A zen moment …
I was looking at the autumn leaves on the trees in my yard, appreciating how they don’t all turn at once. The trees still have some green leaves, some in phases of change, and others fully transitioned to red, orange, and yellow.
Some are already on the ground.
It occurred to me that nature is illustrating a useful change management … and leadership … principle.
For the trees and their summer leaves, winter looms. They leaves must turn and fall.
It’s the same for us.
Change is often inevitable. In those cases, resistance is futile.
Leaders see what’s coming and make the leap first, while the rest of us make our transitions at our own pace. And then, there are the stragglers … the resistors … those who hang on tenaciously to what has been.
But think about it. What are those of us who resist clinging to?
Something that no longer works … something that’s no longer viable … something that no longer supports us.
There’s no freedom, joy, or success to be had in that.
That’s not to say there aren’t times when it makes sense to resist change. There are. But what I’m talking about here is moving on when it’s clearly time to move on.
When it’s time to let go of the old and undergo some kind of metamorphosis, those who make the transition earlier … the leaders …tend to have an easier time with it and get comfortable with the new a lot faster.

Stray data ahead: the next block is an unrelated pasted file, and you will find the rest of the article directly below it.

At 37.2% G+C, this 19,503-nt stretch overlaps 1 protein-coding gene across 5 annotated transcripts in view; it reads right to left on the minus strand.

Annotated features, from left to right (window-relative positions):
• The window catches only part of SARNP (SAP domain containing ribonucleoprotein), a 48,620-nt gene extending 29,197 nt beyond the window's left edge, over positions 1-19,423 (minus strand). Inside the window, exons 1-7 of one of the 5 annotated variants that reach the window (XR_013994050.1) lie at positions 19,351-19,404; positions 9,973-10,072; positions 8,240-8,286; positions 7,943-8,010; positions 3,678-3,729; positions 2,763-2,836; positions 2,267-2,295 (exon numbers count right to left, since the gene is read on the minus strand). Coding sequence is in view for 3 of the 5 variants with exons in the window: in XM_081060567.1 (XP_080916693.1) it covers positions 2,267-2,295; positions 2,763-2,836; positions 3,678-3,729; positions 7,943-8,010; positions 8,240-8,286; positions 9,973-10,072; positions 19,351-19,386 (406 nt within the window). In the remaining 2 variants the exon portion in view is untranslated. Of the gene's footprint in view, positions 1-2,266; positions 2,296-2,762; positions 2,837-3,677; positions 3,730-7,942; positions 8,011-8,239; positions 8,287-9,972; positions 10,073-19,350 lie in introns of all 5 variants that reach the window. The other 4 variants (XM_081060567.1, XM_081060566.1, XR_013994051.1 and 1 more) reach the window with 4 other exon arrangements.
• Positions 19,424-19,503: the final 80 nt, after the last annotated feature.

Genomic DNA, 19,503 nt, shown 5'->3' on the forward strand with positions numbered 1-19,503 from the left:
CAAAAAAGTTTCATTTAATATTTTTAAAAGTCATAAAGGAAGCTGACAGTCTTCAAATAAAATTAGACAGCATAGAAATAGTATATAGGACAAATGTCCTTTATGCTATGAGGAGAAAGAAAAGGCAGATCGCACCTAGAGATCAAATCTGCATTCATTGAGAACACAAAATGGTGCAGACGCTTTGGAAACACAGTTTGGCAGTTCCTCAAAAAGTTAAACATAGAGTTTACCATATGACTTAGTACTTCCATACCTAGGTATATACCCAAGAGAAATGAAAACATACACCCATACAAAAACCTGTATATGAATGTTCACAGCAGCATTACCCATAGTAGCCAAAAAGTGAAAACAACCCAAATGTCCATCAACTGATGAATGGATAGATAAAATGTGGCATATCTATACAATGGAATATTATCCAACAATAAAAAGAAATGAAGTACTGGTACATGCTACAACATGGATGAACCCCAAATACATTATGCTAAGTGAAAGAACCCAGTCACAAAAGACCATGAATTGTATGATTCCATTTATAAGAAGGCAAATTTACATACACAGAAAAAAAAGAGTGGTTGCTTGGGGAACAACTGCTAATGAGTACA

Yeah, there’s more to leadership than the ability to adapt quickly and seamlessly to change, but in many ways, getting ahead of the curve is the very definition of leadership.
And doesn’t that sound better than resisting and clinging?
So … is there some area in your life or work where you’re clinging and resisting?
Assuming there is, ask yourself, “Why am I not letting go, accepting the change, and moving forward?” Indeed, “Why am I not embracing the change?”
Look inside. Understanding why you’re having trouble accepting and embracing it is the first step in being able to accept and embrace it.
The next step is to look at the benefits of the new and do some positive imagining. See the good in it. See the exciting in it.
Hey, if it’s what you’re getting regardless, you might as well benefit from it and enjoy it!
In the end, the leaf that clings cannot hold on.
In the end, change forces us to let go and adapt to the new. It’s a fact of life, as natural as changing … and falling … leaves.
Our job is to find the wherewithal to face our transitions in life and at work with courage, grace, and equanimity … and to lead the way when we’re able.